Arzneimittelforschung 2010; 60(3): 109-115
DOI: 10.1055/s-0031-1296258
CNS-active Drugs · Hypnotics · Psychotropics · Sedatives
Editio Cantor Verlag Aulendorf (Germany)

Differential involvement of 5-HT1A and 5-HT1B/1D receptors in human interferon-alpha-induced immobility in the mouse forced swimming test

Hongmei Zhang
1   Center for Drug Screening, China Pharmaceutical University, Nanjing, P. R. China
Wei Wang
1   Center for Drug Screening, China Pharmaceutical University, Nanjing, P. R. China
Zhenzhou Jiang
1   Center for Drug Screening, China Pharmaceutical University, Nanjing, P. R. China
Jing Shang
1   Center for Drug Screening, China Pharmaceutical University, Nanjing, P. R. China
Luyong Zhang
1   Center for Drug Screening, China Pharmaceutical University, Nanjing, P. R. China
› Author Affiliations
Further Information

Publication History

Publication Date:
02 December 2011 (online)


Although Interferon-alpha (IFN-α, CAS 9008-11-1) is a powerful drug in treating several viral infections and certain tumors, a considerable amount of neuro-psychiatric side-effects such as depression and anxiety are an unavoidable consequence. Combination with the selective serotonin (5-HT) reuptake inhibitor (SSRI) fluoxetine (CAS 56296-78-7) significantly improved the situation. However, the potential 5-HT1A receptor-and 5-HT1B receptor-signals involved in the antidepressant effects are still unclear. The effects of 5-HT1A receptor- and 5-HT1B receptor signals were analyzed by using the mouse forced swimming test (FST), a predictive test of antidepressant-like action. The present results indicated that (1) fluoxetine (administrated intragastrically, 30 mg/kg; not subactive dose: 15 mg/kg) significantly reduced IFN-α-induced increase of the immobility time in the forced swimming test; (2) 5-HT1A receptor- and 5-HT1B receptor ligands alone or in combination had no effects on IFN-α-induced increase of the immobility time in the FST; (3) surprisingly, WAY 100635 (5-HT1A receptor antagonist, 634908-75-1) and 8-OH-DPAT(5-HT1A receptor agonist, CAS 78950-78-4) markedly enhanced the antidepressant effect of fluoxetine at the subactive dose (15 mg/kg, i. g.) on the IFN-α-treated mice in the FST. Further investigations showed that fluoxetine combined with WAY 100635 and 8-OH-DPAT failed to produce antidepressant effects in the FST. (4) Co-application of CGS 12066A (5-HT1B receptor agonist, CAS 109028-09-3) or GR 127935 (5-HT1B/1D receptor antagonist, CAS 148642-42-6) with fluoxetine had no synergistic effects on the IFN-α-induced increase of immobility time in FST. (5) Interestingly, co-administration of GR 127935, WAY 100635 and fluoxetine significantly reduced the IFN-α-induced increase in immobility time of FST, being more effective than co-administration of WAY 100635 and fluoxetine. All results suggest that (1) compared to the 5-HT1B receptor, the 5-HT1A receptor signal plays the dominant role in improving the anti-immobility effect of fluoxetine in the IFN-α-induced depression; (2) combination of the 5-HT1A antagonist with subactive fluoxetine can be helpful in IFN-α-induced depression treatment.

  • Literature

  • 1 Siegal FP, Kadowaki N, Shodell M, Fitzgerald-Bocarsly PA, Shah K, Ho S et al. The nature of the principal type 1 inter-feron-producing cells in human blood. Science. 1999; 284 (5421) 1835-7
  • 2 Cella M, Jarrossay D, Facchetti F, Alebardi O, Nakajima H, Lanzavecchia A et al. Plasmacytoid monocytes migrate to inflamed lymph nodes and produce large amounts of type I interferon. Nat Med. 1999; 5 (8) 919-23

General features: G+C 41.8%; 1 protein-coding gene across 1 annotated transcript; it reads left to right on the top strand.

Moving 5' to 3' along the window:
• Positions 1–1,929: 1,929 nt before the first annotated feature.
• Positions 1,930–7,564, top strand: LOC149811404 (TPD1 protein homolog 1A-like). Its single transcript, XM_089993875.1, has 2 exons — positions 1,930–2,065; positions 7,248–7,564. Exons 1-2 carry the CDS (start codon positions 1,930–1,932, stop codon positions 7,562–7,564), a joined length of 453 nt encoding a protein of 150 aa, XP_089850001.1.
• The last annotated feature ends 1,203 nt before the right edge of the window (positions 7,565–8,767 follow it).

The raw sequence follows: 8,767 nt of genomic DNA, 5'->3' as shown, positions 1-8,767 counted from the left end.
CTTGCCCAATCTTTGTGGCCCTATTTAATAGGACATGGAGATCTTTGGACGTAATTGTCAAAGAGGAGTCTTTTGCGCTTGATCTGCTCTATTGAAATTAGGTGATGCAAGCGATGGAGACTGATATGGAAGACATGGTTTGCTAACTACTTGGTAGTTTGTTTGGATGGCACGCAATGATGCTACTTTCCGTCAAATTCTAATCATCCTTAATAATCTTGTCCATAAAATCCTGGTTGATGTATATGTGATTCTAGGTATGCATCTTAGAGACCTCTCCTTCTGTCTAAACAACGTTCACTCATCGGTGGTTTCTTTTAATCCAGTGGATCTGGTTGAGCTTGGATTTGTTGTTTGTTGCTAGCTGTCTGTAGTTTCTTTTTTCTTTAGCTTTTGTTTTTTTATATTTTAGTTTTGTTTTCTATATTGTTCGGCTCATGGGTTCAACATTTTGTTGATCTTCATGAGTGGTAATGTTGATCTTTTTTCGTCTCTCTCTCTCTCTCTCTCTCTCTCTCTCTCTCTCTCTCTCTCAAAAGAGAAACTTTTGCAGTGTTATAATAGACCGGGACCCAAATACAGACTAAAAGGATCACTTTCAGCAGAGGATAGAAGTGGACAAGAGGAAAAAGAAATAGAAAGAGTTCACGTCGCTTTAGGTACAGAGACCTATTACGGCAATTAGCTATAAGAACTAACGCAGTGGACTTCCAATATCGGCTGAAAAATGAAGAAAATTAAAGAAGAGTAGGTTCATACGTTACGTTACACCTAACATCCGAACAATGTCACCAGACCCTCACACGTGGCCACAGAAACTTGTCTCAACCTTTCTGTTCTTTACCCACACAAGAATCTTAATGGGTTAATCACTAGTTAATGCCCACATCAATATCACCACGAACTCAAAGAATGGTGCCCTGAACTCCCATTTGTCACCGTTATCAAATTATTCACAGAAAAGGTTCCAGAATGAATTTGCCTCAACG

• 3 Asselin-Paturel C, Boonstra A, Dalod M, Durand I, Yessaad N, Dezutter-Dambuyant C et al. Mouse type I IFN-producing cells are immature APCs with plasmacytoid morphology. Nat Immunol. 2001; 2 (12) 1144-50
  • 4 Bjorck P. Isolation and characterization of plasmacytoid dendritic cells from Flt3 ligand and granulocyte-macrophage colony-stimulating factor-treated mice. Blood. 2001; 98 (13) 3520-6
  • 5 Delhaye S, Paul S, Blakqori G, Minet M, Weber F, Staeheli P et al. Neurons produce type I interferon during viral encephalitis. Proc Natl Acad Sci USA. 2006; 103 (20) 7835-40
  • 6 Tedeschi B, Barrett JN, Keane RW. Astrocytes produce interferon that enhances the expression of H-2 antigens on a subpopulation of brain cells. J Cell Biol. 1986; 102 (6) 2244-53
  • 7 Ward LA, Massa PT. Neuron-specific regulation of major histocompatibility complex class I, interferon-beta, and anti-viral state genes. J Neuroimmunol. 1995; 58 (2) 145-55
  • 8 Baron S, Tyring SK, Fleischmann Jr WR, Coppenhaver DH, Niesel DW, Klimpel GR et al. The interferons. Mechanisms of action and clinical applications. JAMA. 1991; 266 (10) 1375-83
  • 9 Steinmann GG, Rosenkaimer F, Leitz G. Clinical experiences with interferon-alpha and interferon-gamma. Int Rev Exp Pathol. 1993; 34 (Pt B) 193-207
  • 10 Schiepers OJ, Wichers MC, Maes M. Cytokines and major depression. Prog Neuropsychopharmacol Biol Psychiatry. 2005; 29 (2) 201-17
  • 11 Bonaccorso S, Marino V, Biondi M, Grimaldi F, Ippoliti F, Maes M. Depression induced by treatment with interferon-alpha in patients affected by hepatitis C virus. J Affect Disord. 2002; 72 (3) 237-41
  • 12 Malaguarnera M, Laurino A, Di Fazio I, Pistone G, Castorina M, Guccione N et al. Neuropsychiatric effects and type of IFN-alpha in chronic hepatitis C. J Interferon Cytokine Res. 2001; 21 (5) 273-8
  • 13 Kraus MR, Schafer A, Faller H, Csef H, Scheurlen M. Psychiatric symptoms in patients with chronic hepatitis C receiving interferon alfa-2b therapy. J Clin Psychiatry. 2003; 64 (6) 708-14
  • 14 Otsubo T, Miyaoka H, Kamijima K, Onuki M, Ishii M, Mitamura K. [Depression during interferon therapy in chronic hepatitis C patients – a prospective study]. Seishin Shinkeigaku Zasshi. 1997; 99 (3) 101-27
  • 15 Constant A, Castera L, Dantzer R, Couzigou P, de Ledinghen V, Demotes-Mainard J et al. Mood alterations during interferon-alfa therapy in patients with chronic hepatitis C: evidence for an overlap between manic/hypomanic and depressive symptoms. J Clin Psychiatry. 2005; 66 (8) 1050-7
  • 16 Loftis JM, Socherman RE, Howell CD, Whitehead AJ, Hill JA, Dominitz JA et al. Association of interferon-alpha-induced depression and improved treatment response in patients with hepatitis C. Neurosci Lett. 2004; 365 (2) 87-91
  • 17 Ademmer K, Beutel M, Bretzel R, Jaeger C, Reimer C. Suicidal ideation with IFN-alpha and ribavirin in a patient with hepatitis C. Psychosomatics. 2001; 42 (4) 365-7
  • 18 Fukunishi K, Tanaka H, Maruyama J, Takahashi H, Kitagishi H, Ueshima T et al. Burns in a suicide attempt related to psychiatric side effects of interferon. Burns. 1998; 24 (6) 581-3